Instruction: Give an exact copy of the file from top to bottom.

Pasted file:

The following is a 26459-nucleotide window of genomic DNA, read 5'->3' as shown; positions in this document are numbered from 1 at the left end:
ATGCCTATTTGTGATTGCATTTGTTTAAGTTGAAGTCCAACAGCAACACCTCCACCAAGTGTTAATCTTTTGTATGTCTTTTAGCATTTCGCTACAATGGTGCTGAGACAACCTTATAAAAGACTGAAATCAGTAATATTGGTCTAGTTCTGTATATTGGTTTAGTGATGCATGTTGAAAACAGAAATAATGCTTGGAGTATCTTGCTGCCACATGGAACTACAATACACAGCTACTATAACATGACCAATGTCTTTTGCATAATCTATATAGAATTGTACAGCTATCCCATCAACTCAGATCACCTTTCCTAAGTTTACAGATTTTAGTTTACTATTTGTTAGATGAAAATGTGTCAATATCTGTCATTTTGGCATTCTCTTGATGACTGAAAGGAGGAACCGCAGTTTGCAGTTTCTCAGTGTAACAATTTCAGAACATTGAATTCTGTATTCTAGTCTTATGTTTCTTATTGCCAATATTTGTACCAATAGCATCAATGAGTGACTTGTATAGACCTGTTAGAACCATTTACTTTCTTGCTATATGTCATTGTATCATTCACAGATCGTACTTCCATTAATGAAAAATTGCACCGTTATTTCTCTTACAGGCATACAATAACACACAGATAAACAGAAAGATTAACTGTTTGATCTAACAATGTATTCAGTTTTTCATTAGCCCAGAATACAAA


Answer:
The following is a 26459-nucleotide window of genomic DNA, read 5'->3' as shown; positions in this document are numbered from 1 at the left end:
ATGCCTATTTGTGATTGCATTTGTTTAAGTTGAAGTCCAACAGCAACACCTCCACCAAGTGTTAATCTTTTGTATGTCTTTTAGCATTTCGCTACAATGGTGCTGAGACAACCTTATAAAAGACTGAAATCAGTAATATTGGTCTAGTTCTGTATATTGGTTTAGTGATGCATGTTGAAAACAGAAATAATGCTTGGAGTATCTTGCTGCCACATGGAACTACAATACACAGCTACTATAACATGACCAATGTCTTTTGCATAATCTATATAGAATTGTACAGCTATCCCATCAACTCAGATCACCTTTCCTAAGTTTACAGATTTTAGTTTACTATTTGTTAGATGAAAATGTGTCAATATCTGTCATTTTGGCATTCTCTTGATGACTGAAAGGAGGAACCGCAGTTTGCAGTTTCTCAGTGTAACAATTTCAGAACATTGAATTCTGTATTCTAGTCTTATGTTTCTTATTGCCAATATTTGTACCAATAGCATCAATGAGTGACTTGTATAGACCTGTTAGAACCATTTACTTTCTTGCTATATGTCATTGTATCATTCACAGATCGTACTTCCATTAATGAAAAATTGCACCGTTATTTCTCTTACAGGCATACAATAACACACAGATAAACAGAAAGATTAACTGTTTGATCTAACAATGTATTCAGTTTTTCATTAGCCCAGAATACAAA